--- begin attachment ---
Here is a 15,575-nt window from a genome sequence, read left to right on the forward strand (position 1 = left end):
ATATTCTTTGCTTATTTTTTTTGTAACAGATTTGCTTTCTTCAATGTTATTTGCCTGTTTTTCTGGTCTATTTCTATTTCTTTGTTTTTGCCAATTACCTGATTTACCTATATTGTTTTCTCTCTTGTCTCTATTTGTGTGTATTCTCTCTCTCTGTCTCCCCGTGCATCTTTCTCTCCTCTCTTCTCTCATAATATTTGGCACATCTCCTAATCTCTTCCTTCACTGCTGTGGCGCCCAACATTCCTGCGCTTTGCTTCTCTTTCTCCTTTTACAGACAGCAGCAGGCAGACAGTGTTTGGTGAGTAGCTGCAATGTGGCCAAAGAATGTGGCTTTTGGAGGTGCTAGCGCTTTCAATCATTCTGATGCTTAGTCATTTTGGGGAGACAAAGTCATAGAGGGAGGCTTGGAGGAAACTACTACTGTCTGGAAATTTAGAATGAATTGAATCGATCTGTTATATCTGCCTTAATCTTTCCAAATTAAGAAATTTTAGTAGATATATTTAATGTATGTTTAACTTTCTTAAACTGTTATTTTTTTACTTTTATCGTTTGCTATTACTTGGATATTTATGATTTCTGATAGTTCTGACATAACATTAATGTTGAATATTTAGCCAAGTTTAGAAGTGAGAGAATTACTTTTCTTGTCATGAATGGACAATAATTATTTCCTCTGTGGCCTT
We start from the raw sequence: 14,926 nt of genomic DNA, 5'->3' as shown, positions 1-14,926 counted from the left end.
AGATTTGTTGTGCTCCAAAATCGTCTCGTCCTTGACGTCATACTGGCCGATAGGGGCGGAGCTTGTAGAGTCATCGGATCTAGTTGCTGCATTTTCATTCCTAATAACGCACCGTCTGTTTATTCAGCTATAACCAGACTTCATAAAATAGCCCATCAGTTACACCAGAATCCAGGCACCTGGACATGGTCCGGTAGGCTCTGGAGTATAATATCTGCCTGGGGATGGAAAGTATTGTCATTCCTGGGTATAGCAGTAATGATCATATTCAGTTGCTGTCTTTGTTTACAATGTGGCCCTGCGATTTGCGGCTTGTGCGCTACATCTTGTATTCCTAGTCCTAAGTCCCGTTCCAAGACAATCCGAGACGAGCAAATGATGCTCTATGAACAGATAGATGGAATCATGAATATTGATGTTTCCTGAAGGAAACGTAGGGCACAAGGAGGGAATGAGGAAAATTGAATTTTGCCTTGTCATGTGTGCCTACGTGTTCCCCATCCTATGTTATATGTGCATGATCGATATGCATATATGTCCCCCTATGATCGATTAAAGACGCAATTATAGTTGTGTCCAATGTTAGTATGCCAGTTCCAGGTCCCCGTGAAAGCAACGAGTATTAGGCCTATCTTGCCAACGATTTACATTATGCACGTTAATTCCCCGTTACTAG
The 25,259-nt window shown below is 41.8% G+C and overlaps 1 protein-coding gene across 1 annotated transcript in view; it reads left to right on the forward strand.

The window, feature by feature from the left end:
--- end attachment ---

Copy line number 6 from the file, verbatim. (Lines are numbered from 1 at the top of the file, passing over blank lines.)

The window, feature by feature from the left end: